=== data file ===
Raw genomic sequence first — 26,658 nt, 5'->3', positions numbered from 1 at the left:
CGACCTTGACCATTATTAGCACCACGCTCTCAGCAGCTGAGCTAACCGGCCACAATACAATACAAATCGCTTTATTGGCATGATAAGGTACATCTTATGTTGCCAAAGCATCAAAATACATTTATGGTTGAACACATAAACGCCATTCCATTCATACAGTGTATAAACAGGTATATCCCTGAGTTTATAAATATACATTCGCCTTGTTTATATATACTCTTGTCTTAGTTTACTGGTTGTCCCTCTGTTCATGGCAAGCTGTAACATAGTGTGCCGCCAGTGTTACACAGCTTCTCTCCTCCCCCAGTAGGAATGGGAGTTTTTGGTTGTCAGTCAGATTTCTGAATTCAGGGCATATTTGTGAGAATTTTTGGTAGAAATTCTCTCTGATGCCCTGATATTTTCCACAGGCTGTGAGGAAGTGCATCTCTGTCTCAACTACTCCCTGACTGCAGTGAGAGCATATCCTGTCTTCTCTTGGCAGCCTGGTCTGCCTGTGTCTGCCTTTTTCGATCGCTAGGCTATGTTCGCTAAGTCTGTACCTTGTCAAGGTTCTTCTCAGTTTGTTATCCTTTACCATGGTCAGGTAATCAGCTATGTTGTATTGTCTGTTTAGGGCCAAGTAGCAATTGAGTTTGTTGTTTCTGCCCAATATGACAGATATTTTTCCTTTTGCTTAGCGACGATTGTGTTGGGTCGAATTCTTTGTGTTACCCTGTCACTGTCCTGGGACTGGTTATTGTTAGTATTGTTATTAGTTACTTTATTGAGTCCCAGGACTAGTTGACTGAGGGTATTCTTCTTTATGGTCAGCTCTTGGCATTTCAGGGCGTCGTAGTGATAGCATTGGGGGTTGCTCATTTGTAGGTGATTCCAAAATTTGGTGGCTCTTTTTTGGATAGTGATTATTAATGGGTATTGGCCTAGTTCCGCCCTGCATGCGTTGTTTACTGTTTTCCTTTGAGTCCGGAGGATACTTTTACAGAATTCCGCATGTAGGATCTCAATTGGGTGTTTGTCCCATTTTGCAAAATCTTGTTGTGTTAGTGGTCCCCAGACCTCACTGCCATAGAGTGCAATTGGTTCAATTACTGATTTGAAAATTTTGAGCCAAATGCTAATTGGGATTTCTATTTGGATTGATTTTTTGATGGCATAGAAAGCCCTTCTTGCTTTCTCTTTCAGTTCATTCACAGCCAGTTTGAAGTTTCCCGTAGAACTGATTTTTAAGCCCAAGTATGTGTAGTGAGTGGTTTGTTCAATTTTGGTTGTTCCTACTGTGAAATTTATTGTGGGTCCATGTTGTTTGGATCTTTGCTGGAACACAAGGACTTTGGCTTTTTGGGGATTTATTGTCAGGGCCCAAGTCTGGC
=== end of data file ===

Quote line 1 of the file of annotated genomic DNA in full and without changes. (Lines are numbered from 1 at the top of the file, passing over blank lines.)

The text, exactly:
Raw genomic sequence first — 26,658 nt, 5'->3', positions numbered from 1 at the left: